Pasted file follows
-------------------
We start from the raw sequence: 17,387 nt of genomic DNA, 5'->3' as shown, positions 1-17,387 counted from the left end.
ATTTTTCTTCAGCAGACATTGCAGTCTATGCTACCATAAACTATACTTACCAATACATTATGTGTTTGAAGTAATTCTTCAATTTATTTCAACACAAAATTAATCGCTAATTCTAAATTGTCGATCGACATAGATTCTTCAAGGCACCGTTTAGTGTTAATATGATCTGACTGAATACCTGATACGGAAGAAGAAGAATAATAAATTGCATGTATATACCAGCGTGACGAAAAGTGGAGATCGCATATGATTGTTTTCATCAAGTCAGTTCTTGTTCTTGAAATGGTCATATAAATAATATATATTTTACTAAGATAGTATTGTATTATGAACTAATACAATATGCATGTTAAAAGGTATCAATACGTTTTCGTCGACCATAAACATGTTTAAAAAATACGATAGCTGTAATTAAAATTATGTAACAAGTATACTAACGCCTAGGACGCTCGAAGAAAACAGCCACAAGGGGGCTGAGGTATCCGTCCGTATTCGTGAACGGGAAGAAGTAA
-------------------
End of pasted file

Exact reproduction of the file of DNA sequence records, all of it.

We start from the raw sequence: 17,387 nt of genomic DNA, 5'->3' as shown, positions 1-17,387 counted from the left end.
ATTTTTCTTCAGCAGACATTGCAGTCTATGCTACCATAAACTATACTTACCAATACATTATGTGTTTGAAGTAATTCTTCAATTTATTTCAACACAAAATTAATCGCTAATTCTAAATTGTCGATCGACATAGATTCTTCAAGGCACCGTTTAGTGTTAATATGATCTGACTGAATACCTGATACGGAAGAAGAAGAATAATAAATTGCATGTATATACCAGCGTGACGAAAAGTGGAGATCGCATATGATTGTTTTCATCAAGTCAGTTCTTGTTCTTGAAATGGTCATATAAATAATATATATTTTACTAAGATAGTATTGTATTATGAACTAATACAATATGCATGTTAAAAGGTATCAATACGTTTTCGTCGACCATAAACATGTTTAAAAAATACGATAGCTGTAATTAAAATTATGTAACAAGTATACTAACGCCTAGGACGCTCGAAGAAAACAGCCACAAGGGGGCTGAGGTATCCGTCCGTATTCGTGAACGGGAAGAAGTAA